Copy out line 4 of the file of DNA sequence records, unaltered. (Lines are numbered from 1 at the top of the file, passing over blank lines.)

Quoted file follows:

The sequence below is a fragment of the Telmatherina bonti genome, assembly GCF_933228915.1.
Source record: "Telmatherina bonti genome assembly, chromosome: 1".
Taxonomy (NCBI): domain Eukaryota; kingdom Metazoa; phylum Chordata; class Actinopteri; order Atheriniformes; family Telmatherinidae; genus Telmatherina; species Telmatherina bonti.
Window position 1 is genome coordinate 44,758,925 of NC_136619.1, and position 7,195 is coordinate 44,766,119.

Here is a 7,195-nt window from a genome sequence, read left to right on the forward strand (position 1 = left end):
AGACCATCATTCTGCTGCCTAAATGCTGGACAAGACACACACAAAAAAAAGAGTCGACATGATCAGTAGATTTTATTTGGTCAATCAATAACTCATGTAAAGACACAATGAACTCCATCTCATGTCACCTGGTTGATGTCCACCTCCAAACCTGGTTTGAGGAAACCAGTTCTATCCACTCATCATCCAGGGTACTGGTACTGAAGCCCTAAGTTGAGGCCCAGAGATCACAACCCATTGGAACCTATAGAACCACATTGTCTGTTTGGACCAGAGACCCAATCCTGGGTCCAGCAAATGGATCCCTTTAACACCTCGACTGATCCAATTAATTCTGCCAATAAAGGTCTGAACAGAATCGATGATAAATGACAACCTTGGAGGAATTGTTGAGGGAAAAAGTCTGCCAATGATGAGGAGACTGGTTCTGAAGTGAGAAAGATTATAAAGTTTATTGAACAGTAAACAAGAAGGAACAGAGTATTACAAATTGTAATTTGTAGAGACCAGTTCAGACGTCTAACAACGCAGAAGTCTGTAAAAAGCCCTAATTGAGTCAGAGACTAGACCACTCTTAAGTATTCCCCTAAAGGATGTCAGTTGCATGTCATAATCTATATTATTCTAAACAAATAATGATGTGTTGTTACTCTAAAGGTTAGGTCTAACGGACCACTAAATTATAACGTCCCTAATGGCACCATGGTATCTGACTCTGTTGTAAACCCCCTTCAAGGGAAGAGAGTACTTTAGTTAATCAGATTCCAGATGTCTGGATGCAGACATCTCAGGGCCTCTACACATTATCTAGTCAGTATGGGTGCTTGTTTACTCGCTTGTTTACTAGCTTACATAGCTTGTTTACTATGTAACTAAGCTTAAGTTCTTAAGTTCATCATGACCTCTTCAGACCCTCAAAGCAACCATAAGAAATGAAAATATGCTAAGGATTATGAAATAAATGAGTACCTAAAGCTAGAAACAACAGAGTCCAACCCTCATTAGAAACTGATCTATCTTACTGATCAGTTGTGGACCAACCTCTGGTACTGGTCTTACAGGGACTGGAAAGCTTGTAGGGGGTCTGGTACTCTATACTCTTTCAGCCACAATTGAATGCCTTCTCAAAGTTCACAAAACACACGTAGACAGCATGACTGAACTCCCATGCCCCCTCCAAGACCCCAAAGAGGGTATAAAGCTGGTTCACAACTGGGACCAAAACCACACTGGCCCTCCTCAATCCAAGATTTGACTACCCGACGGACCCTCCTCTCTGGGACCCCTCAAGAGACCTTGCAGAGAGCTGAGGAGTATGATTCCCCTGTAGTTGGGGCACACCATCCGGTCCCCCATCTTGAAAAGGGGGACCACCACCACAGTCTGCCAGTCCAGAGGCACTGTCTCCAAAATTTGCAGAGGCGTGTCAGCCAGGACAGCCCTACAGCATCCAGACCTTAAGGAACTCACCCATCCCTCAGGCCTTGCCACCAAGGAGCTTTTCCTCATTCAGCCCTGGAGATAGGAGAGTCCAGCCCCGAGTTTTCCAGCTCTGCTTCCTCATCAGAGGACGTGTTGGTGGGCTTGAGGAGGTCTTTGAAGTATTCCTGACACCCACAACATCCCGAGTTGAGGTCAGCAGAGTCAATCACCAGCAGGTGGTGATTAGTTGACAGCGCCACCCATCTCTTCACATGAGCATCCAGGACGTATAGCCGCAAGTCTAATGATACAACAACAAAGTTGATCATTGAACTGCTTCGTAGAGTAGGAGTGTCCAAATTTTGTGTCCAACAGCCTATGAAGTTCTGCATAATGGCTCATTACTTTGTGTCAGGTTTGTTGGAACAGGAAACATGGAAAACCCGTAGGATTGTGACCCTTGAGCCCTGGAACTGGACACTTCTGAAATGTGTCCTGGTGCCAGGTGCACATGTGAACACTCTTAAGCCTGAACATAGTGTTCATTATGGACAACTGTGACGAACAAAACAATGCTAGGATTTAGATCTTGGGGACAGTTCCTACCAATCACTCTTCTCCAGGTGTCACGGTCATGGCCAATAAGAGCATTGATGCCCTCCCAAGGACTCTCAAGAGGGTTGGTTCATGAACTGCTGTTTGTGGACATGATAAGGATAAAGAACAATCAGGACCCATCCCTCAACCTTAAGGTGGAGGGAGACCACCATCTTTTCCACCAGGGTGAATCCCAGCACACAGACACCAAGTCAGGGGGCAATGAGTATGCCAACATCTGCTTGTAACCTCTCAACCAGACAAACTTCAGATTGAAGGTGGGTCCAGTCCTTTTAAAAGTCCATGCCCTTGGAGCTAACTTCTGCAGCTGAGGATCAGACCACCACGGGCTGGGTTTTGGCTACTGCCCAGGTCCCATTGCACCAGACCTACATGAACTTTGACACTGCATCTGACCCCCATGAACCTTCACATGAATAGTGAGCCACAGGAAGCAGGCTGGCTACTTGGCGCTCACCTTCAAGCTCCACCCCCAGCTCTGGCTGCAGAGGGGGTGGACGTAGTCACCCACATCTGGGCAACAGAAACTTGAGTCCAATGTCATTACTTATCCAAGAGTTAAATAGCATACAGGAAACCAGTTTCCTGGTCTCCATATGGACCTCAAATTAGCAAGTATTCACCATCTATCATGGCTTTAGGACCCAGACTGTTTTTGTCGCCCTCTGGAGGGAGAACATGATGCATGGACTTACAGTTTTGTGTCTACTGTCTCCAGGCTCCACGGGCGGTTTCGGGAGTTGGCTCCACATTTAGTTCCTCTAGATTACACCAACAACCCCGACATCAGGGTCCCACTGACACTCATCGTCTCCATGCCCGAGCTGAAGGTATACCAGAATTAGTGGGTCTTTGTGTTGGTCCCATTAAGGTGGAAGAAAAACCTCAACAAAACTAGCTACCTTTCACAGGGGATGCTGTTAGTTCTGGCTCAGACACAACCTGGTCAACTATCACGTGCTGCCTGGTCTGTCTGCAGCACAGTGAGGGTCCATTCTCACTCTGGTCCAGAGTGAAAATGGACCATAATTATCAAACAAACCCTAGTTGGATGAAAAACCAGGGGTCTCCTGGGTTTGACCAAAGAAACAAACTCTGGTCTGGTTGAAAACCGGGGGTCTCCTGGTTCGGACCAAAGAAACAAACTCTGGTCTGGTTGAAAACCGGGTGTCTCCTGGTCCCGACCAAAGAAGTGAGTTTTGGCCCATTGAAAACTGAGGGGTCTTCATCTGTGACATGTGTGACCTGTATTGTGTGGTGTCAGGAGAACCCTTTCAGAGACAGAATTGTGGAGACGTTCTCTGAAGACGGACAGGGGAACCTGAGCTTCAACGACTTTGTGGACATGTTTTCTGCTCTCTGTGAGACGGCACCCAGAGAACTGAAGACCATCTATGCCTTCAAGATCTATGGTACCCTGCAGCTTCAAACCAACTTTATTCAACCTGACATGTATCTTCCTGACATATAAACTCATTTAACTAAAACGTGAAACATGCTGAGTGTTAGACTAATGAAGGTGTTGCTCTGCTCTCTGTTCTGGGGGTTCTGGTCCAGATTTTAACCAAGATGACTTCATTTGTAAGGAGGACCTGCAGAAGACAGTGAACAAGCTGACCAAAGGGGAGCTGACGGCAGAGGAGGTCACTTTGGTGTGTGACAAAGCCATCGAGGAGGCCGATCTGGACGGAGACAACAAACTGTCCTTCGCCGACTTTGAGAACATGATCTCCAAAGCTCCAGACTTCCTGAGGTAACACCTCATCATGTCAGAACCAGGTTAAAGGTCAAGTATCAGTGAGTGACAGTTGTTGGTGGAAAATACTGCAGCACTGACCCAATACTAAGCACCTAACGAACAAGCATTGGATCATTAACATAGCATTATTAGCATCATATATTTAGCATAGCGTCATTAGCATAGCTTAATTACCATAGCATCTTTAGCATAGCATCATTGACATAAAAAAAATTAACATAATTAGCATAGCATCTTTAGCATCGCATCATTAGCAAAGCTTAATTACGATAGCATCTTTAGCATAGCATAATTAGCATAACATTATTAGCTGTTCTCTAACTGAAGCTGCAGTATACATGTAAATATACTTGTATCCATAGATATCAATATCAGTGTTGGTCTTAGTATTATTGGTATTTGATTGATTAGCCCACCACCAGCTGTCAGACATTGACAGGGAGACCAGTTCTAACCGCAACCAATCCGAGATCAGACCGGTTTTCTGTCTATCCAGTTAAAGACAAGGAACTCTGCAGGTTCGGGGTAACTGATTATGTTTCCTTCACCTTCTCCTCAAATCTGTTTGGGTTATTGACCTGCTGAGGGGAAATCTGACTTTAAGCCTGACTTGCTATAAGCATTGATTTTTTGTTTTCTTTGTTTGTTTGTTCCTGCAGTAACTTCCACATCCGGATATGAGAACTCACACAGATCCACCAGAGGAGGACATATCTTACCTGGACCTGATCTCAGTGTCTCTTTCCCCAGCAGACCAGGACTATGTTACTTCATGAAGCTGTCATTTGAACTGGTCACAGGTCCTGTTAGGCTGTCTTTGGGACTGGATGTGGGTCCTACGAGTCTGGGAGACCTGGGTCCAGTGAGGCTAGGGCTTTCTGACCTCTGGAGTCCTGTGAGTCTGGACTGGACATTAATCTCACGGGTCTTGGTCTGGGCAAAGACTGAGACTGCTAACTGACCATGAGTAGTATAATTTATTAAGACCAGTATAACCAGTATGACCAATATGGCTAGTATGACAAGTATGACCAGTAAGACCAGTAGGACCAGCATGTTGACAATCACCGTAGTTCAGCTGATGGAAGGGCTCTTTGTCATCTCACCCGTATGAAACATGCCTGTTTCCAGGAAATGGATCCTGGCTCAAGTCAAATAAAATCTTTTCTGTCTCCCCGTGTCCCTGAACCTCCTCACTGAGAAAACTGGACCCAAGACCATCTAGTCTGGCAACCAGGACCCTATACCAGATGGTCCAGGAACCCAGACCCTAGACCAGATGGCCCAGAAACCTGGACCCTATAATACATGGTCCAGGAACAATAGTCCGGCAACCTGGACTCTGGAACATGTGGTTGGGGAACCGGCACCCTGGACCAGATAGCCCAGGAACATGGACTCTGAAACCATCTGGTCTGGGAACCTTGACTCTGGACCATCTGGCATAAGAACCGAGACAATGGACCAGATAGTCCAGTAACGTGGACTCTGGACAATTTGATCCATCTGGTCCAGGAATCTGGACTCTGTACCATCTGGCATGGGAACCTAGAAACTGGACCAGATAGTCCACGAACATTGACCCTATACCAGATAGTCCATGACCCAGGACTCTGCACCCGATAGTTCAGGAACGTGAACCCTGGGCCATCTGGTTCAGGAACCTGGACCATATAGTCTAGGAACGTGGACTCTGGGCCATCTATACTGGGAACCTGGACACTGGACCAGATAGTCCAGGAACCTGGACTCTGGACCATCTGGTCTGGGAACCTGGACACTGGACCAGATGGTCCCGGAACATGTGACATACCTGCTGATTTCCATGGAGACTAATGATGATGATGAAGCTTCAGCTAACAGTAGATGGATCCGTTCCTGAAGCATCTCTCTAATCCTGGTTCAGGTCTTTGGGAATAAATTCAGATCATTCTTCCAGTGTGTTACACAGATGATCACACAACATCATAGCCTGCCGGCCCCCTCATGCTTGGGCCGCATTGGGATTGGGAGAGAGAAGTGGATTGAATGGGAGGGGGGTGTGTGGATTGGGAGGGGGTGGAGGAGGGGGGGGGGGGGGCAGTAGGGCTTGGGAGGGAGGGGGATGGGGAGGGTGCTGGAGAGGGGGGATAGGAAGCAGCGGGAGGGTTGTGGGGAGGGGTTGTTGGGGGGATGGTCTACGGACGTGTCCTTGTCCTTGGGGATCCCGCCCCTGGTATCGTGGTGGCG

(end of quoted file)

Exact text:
Window position 1 is genome coordinate 44,758,925 of NC_136619.1, and position 7,195 is coordinate 44,766,119.